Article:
dr. MT (Masha) van der Sande

dr. MT (Masha) van der Sande

Postdoctoral researcher

Tropical forests are of global importance, among others for maintaining biodiversity and for storing and sequestering carbon. Unfortunately, tropical forests face increasing treaths, such as climate change, forest fires, and deforestation. I am interested in understanding forest resilience to such disturbances. My core research focuses on two

Fire and drought resilience of tropical forests

Across the Amazon, up to half of the total forest loss is caused by fires. These fire events often co-occur with drought and can lead to massive forest dieback. In my Veni project, I assess the mechanisms underlying resilience of tropical tree species and forest communities to droughts and fires. I do this by focusing on plant functional traits that are related to plant performance and can explain differences between species in their resistance to fire and drought disturbances and their capacity to recovery. 

My research focuses both on small spatial an organizational scales, by assessing species-level mechanisms, and on community-level and Amazon-level spatial scales, by using plot network data across the Amazon basin. Furthermore, I work at short temoral scales (up to decades) using permanent plot networks and long temporal scales (100s-1000s years) using fossil pollen and charcaol records. For the latter, I closely collaborate with tropical paleoecologists with the aim to understand long-term drought and fire resilience of tropical forests across the Amazon and beyond.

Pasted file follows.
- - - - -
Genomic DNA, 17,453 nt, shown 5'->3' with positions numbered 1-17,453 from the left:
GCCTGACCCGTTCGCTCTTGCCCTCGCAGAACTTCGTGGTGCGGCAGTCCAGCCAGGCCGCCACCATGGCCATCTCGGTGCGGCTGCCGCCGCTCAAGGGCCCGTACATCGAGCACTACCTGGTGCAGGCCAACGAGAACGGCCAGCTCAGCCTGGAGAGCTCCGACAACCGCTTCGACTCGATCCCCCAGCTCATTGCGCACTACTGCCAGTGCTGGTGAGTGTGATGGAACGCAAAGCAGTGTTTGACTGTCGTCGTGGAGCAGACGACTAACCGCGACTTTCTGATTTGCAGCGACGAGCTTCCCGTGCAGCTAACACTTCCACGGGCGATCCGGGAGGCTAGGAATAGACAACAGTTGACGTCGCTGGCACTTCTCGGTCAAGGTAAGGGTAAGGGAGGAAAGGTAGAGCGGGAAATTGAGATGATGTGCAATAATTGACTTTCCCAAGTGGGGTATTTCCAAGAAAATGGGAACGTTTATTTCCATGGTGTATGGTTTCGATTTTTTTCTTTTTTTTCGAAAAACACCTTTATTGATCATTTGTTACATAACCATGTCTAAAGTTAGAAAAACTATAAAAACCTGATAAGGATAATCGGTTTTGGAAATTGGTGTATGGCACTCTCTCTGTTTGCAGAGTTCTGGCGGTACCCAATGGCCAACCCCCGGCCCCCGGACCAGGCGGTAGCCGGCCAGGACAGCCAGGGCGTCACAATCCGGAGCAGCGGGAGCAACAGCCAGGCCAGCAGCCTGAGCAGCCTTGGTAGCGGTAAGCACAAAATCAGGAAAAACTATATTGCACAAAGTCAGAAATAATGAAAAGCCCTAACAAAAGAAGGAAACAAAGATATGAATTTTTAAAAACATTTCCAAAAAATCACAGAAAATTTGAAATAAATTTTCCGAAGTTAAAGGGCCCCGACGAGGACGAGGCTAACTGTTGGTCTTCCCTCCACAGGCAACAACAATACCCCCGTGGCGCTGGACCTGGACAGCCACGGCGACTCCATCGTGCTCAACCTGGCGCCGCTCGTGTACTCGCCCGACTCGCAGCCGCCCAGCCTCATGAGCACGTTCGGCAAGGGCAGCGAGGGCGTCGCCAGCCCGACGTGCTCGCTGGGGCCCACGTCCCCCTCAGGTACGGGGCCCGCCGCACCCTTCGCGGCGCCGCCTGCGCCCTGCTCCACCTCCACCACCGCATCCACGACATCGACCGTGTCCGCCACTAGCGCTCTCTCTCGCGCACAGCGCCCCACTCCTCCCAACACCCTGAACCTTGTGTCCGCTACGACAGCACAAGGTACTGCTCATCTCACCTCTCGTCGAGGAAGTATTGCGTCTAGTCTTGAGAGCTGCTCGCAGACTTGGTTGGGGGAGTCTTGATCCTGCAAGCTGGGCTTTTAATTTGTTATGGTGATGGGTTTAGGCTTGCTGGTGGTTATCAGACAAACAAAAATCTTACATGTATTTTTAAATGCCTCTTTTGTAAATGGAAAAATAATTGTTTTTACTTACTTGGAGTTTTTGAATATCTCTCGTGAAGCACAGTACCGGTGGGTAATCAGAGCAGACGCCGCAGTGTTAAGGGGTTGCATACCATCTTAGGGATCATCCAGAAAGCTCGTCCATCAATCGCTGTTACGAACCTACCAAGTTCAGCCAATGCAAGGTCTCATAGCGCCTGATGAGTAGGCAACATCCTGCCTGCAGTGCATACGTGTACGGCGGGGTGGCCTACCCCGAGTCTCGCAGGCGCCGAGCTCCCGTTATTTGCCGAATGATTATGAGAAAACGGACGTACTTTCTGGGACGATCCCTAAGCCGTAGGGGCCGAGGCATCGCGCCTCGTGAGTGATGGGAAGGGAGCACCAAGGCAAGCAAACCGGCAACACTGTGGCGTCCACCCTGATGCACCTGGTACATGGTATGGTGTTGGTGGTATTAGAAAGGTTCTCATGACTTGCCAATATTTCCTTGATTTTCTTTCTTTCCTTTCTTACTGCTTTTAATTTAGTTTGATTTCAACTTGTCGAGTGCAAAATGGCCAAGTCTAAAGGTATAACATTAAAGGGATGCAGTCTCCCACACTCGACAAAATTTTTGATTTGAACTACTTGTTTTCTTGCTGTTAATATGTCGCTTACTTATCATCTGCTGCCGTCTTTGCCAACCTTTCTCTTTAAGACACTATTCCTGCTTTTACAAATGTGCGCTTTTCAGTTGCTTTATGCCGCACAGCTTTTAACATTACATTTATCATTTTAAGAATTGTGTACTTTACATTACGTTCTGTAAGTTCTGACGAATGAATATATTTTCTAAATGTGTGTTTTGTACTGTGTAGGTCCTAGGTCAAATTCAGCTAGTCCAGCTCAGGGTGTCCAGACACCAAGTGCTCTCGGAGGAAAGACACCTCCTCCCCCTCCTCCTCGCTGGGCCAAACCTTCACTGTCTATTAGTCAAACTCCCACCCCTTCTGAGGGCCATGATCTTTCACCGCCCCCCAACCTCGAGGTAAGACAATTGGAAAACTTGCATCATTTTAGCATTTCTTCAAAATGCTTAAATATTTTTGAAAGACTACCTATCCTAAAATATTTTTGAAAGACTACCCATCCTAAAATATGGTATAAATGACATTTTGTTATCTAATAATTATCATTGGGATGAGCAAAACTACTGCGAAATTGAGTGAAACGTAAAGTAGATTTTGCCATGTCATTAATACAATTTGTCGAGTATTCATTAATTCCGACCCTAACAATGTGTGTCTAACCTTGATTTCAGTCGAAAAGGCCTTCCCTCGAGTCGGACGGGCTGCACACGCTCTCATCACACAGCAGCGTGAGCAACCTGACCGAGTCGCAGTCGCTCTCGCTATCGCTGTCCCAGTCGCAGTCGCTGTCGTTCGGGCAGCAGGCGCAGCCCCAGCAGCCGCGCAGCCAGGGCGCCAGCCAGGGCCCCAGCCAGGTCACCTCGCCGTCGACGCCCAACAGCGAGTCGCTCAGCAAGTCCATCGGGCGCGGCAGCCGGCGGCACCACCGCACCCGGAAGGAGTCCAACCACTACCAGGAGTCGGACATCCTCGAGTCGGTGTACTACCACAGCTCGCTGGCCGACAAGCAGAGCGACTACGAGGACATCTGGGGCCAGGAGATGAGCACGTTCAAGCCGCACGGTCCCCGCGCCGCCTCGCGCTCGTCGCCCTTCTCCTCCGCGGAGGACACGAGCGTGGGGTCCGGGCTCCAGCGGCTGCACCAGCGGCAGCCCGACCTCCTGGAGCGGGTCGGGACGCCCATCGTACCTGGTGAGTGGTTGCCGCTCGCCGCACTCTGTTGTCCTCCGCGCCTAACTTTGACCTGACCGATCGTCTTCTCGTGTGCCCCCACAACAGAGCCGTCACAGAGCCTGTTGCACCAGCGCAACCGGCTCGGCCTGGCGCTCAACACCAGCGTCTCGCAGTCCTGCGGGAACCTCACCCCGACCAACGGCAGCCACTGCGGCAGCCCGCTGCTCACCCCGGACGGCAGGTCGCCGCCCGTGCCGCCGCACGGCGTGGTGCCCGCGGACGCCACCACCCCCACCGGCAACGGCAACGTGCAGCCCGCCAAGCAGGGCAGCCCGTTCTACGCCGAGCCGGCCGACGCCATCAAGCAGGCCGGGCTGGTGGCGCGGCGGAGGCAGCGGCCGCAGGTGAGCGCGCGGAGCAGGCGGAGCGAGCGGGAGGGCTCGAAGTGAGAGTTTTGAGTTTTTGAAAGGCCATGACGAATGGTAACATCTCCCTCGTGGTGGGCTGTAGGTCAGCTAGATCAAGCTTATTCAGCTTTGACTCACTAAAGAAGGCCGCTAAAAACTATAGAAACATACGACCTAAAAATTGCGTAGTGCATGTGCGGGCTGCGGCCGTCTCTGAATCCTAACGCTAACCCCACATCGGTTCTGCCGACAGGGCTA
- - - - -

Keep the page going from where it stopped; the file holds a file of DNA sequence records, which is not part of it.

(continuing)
Secondary succession of tropical forests after agricultural land abandonment

Secondary tropical forests cover large areas and have great potential to recover biodiversity, carbon, and other ecosystem functions. The key challenge is to understand the resilience of these forests, and how this depends on forest attributes and environmental and anthropogenic drivers from local to continental spatial scales. In collaboration with Prof. Lourens Poorter, Prof. Frans Bongers, dr. Catarina Jacovak, and dr. Iris Hordijk I coordinate the secondary Neotropical forest network "2ndFOR". This network combines >100 sites that evaluate forest recovery using chronosequences. Furthermore, I participate in the ERC-PANTROP project of Prof. Poorter on the role of landscape composition and tree diversity for pantropical forest succession.